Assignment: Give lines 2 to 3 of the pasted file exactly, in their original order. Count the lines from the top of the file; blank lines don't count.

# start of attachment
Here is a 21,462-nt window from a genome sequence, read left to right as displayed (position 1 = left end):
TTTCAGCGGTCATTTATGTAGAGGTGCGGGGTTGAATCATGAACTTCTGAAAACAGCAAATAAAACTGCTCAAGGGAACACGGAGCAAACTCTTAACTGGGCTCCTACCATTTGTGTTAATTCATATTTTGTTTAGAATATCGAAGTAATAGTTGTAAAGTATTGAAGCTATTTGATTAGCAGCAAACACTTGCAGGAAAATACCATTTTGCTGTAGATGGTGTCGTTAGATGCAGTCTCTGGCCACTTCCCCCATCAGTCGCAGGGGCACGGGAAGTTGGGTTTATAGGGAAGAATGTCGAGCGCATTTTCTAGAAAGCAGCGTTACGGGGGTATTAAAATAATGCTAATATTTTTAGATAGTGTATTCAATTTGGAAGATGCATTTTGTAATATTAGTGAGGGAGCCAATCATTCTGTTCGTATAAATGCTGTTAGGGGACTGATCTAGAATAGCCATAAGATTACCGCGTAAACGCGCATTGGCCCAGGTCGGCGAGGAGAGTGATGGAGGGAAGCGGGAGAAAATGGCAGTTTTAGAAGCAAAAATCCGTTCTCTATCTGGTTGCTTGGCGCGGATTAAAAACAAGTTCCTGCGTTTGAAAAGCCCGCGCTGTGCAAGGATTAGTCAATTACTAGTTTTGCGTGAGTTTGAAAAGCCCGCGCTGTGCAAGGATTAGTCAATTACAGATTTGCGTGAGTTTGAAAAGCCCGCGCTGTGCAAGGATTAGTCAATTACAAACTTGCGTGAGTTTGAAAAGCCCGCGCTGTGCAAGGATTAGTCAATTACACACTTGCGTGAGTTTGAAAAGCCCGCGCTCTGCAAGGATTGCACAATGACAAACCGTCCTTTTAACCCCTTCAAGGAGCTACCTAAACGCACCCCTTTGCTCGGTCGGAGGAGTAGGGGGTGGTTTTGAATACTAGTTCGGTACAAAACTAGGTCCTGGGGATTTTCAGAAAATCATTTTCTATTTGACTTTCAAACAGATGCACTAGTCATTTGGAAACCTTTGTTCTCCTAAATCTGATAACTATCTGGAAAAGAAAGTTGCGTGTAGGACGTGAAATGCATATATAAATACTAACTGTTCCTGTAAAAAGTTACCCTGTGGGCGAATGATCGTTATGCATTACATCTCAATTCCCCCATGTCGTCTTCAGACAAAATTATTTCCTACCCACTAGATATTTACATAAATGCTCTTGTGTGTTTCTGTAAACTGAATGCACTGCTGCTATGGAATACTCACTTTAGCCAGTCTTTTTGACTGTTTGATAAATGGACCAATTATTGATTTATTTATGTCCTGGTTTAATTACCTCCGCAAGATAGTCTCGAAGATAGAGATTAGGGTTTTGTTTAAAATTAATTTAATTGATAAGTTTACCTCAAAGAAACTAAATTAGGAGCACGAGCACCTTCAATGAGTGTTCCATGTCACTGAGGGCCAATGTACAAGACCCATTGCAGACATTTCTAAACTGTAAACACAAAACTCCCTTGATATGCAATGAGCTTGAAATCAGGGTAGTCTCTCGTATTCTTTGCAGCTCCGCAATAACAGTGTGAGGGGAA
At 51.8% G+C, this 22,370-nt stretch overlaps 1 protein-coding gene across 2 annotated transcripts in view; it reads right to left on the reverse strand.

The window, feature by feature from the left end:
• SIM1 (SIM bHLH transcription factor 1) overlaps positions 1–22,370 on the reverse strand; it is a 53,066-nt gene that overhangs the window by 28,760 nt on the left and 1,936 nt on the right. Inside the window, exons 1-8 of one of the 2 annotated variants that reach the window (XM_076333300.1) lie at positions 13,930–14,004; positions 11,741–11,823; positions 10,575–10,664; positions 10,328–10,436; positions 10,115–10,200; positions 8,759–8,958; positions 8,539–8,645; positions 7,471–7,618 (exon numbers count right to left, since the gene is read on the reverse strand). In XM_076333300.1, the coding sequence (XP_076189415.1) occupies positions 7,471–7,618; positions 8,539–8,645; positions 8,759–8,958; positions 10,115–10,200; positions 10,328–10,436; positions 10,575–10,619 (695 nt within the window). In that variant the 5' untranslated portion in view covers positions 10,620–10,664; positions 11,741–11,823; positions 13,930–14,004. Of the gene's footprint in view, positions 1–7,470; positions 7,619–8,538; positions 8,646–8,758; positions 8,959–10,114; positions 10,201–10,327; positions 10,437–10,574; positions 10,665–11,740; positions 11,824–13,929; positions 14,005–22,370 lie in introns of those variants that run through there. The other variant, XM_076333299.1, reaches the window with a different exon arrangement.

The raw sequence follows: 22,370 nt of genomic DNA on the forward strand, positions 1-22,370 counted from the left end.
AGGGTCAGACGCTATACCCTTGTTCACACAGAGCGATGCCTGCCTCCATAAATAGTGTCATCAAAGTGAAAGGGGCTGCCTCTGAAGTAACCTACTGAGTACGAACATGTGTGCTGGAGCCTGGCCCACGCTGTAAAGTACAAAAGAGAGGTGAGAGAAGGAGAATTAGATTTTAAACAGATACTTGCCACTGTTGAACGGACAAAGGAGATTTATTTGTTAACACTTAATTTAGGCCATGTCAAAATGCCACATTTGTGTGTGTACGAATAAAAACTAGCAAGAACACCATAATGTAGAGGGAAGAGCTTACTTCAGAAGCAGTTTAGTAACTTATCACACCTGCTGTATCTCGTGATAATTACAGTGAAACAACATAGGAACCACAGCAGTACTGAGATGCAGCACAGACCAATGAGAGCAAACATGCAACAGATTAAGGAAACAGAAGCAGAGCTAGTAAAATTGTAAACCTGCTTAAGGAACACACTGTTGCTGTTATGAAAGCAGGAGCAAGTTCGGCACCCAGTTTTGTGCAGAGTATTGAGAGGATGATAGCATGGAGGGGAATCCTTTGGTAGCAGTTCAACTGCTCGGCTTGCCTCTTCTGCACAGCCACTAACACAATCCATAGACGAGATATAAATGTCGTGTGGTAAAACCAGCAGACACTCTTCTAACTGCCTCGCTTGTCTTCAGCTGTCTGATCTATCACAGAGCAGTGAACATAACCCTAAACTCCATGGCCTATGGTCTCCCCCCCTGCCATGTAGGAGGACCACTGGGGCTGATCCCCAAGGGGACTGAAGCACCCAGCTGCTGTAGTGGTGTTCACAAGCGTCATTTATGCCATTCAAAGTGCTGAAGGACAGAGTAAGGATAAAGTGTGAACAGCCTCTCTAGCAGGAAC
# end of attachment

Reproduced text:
TTTCAGCGGTCATTTATGTAGAGGTGCGGGGTTGAATCATGAACTTCTGAAAACAGCAAATAAAACTGCTCAAGGGAACACGGAGCAAACTCTTAACTGGGCTCCTACCATTTGTGTTAATTCATATTTTGTTTAGAATATCGAAGTAATAGTTGTAAAGTATTGAAGCTATTTGATTAGCAGCAAACACTTGCAGGAAAATACCATTTTGCTGTAGATGGTGTCGTTAGATGCAGTCTCTGGCCACTTCCCCCATCAGTCGCAGGGGCACGGGAAGTTGGGTTTATAGGGAAGAATGTCGAGCGCATTTTCTAGAAAGCAGCGTTACGGGGGTATTAAAATAATGCTAATATTTTTAGATAGTGTATTCAATTTGGAAGATGCATTTTGTAATATTAGTGAGGGAGCCAATCATTCTGTTCGTATAAATGCTGTTAGGGGACTGATCTAGAATAGCCATAAGATTACCGCGTAAACGCGCATTGGCCCAGGTCGGCGAGGAGAGTGATGGAGGGAAGCGGGAGAAAATGGCAGTTTTAGAAGCAAAAATCCGTTCTCTATCTGGTTGCTTGGCGCGGATTAAAAACAAGTTCCTGCGTTTGAAAAGCCCGCGCTGTGCAAGGATTAGTCAATTACTAGTTTTGCGTGAGTTTGAAAAGCCCGCGCTGTGCAAGGATTAGTCAATTACAGATTTGCGTGAGTTTGAAAAGCCCGCGCTGTGCAAGGATTAGTCAATTACAAACTTGCGTGAGTTTGAAAAGCCCGCGCTGTGCAAGGATTAGTCAATTACACACTTGCGTGAGTTTGAAAAGCCCGCGCTCTGCAAGGATTGCACAATGACAAACCGTCCTTTTAACCCCTTCAAGGAGCTACCTAAACGCACCCCTTTGCTCGGTCGGAGGAGTAGGGGGTGGTTTTGAATACTAGTTCGGTACAAAACTAGGTCCTGGGGATTTTCAGAAAATCATTTTCTATTTGACTTTCAAACAGATGCACTAGTCATTTGGAAACCTTTGTTCTCCTAAATCTGATAACTATCTGGAAAAGAAAGTTGCGTGTAGGACGTGAAATGCATATATAAATACTAACTGTTCCTGTAAAAAGTTACCCTGTGGGCGAATGATCGTTATGCATTACATCTCAATTCCCCCATGTCGTCTTCAGACAAAATTATTTCCTACCCACTAGATATTTACATAAATGCTCTTGTGTGTTTCTGTAAACTGAATGCACTGCTGCTATGGAATACTCACTTTAGCCAGTCTTTTTGACTGTTTGATAAATGGACCAATTATTGATTTATTTATGTCCTGGTTTAATTACCTCCGCAAGATAGTCTCGAAGATAGAGATTAGGGTTTTGTTTAAAATTAATTTAATTGATAAGTTTACCTCAAAGAAACTAAATTAGGAGCACGAGCACCTTCAATGAGTGTTCCATGTCACTGAGGGCCAATGTACAAGACCCATTGCAGACATTTCTAAACTGTAAACACAAAACTCCCTTGATATGCAATGAGCTTGAAATCAGGGTAGTCTCTCGTATTCTTTGCAGCTCCGCAATAACAGTGTGAGGGGAA
At 51.8% G+C, this 22,370-nt stretch overlaps 1 protein-coding gene across 2 annotated transcripts in view; it reads right to left on the reverse strand.